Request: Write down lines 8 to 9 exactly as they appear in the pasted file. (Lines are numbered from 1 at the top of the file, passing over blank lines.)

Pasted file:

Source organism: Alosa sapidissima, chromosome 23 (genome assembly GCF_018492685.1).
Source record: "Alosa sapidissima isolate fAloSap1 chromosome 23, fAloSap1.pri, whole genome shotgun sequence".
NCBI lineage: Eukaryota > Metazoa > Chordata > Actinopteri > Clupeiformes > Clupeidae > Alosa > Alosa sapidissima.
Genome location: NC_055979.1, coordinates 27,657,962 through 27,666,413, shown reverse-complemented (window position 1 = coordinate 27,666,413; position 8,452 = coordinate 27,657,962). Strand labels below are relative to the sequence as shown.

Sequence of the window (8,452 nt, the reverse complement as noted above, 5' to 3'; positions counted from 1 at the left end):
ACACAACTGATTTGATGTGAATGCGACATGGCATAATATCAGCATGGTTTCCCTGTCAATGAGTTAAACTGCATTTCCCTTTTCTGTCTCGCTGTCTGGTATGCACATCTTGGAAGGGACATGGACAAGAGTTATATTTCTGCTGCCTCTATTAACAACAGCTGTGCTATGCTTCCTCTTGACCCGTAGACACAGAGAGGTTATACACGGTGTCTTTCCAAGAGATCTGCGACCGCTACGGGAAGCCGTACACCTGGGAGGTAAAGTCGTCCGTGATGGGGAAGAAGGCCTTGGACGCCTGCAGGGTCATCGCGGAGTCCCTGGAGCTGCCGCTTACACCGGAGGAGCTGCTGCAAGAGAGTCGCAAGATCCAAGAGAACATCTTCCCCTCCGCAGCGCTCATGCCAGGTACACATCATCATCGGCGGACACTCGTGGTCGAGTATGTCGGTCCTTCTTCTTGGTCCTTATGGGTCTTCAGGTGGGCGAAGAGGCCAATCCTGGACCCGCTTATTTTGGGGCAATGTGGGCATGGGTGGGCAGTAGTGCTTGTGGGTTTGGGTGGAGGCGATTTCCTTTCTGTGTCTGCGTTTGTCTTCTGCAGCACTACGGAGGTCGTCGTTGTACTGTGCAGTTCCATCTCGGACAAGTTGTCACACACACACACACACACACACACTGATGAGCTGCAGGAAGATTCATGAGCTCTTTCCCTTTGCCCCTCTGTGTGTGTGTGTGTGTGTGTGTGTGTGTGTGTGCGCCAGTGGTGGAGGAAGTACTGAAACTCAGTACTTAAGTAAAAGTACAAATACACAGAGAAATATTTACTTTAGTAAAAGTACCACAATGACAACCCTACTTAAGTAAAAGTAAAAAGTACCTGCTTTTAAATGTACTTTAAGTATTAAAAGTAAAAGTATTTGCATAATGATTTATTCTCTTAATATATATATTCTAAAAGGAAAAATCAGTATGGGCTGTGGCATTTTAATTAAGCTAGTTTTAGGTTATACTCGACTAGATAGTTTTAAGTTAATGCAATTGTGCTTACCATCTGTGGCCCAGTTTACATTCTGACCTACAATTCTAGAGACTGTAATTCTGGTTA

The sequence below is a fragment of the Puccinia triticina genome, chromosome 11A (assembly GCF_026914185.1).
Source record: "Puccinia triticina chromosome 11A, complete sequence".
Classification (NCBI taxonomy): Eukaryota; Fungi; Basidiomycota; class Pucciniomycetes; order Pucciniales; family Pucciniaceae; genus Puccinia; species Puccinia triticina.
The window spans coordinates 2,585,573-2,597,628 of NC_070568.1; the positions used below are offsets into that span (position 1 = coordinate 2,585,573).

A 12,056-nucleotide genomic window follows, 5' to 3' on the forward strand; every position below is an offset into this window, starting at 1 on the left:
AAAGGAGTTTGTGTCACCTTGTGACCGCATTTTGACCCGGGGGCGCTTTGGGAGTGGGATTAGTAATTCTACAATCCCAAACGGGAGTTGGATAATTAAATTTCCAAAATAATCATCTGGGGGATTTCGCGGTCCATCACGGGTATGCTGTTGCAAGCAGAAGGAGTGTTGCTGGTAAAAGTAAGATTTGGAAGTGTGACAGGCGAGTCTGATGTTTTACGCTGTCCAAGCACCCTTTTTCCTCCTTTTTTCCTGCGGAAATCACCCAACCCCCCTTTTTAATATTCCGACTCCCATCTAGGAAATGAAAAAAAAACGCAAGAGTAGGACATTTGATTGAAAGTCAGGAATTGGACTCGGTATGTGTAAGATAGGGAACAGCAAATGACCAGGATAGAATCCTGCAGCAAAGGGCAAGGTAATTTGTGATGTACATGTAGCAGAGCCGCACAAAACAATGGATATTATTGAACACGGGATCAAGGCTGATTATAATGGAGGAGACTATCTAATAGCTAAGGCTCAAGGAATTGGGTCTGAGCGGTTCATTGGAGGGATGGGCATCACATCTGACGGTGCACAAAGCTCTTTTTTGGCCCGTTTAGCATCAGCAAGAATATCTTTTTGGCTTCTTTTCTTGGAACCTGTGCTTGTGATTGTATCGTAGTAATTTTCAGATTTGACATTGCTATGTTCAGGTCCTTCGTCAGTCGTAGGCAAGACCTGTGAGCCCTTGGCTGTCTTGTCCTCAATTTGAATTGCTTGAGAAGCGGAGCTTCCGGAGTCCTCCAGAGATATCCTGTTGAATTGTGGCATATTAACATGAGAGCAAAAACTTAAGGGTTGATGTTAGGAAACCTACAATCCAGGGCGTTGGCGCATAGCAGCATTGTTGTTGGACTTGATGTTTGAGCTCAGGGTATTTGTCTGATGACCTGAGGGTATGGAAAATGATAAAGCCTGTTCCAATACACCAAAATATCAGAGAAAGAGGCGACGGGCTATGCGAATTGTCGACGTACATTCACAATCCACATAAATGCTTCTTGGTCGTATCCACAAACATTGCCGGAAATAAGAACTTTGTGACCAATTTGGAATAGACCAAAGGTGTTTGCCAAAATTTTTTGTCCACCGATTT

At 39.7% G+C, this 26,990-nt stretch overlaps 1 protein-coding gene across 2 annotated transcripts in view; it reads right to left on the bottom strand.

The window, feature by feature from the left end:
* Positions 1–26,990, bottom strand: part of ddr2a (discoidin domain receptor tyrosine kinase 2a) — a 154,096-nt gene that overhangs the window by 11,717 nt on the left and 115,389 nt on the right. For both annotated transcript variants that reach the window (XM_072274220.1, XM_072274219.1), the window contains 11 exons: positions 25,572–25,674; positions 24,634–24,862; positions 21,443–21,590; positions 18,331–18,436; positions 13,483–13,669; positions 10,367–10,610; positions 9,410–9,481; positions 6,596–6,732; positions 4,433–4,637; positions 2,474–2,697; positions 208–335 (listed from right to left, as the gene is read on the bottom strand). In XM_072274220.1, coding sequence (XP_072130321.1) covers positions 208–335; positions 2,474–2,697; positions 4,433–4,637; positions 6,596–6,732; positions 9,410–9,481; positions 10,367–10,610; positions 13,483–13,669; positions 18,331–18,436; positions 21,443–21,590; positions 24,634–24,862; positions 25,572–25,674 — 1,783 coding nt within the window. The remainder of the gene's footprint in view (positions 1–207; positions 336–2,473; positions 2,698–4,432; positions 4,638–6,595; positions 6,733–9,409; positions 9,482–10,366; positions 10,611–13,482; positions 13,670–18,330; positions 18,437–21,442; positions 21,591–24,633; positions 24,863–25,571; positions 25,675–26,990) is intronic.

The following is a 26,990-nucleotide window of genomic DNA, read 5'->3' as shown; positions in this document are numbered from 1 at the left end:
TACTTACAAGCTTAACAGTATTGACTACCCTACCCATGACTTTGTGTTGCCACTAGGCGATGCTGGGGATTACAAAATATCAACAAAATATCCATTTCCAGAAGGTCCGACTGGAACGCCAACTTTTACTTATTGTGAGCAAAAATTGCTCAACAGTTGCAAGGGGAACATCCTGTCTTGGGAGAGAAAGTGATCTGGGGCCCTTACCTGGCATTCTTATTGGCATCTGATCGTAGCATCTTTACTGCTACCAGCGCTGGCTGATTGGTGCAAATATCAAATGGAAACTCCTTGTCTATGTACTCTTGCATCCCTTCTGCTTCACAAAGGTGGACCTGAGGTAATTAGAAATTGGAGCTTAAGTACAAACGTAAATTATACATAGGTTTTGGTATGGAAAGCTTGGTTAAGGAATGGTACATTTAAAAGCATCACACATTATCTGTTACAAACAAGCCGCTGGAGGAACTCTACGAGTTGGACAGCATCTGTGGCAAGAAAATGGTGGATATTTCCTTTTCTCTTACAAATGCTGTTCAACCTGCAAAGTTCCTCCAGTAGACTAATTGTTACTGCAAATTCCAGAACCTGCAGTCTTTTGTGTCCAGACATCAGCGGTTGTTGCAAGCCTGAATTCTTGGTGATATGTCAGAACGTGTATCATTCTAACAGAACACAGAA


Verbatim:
Source record: "Puccinia triticina chromosome 11A, complete sequence".
Classification (NCBI taxonomy): Eukaryota; Fungi; Basidiomycota; class Pucciniomycetes; order Pucciniales; family Pucciniaceae; genus Puccinia; species Puccinia triticina.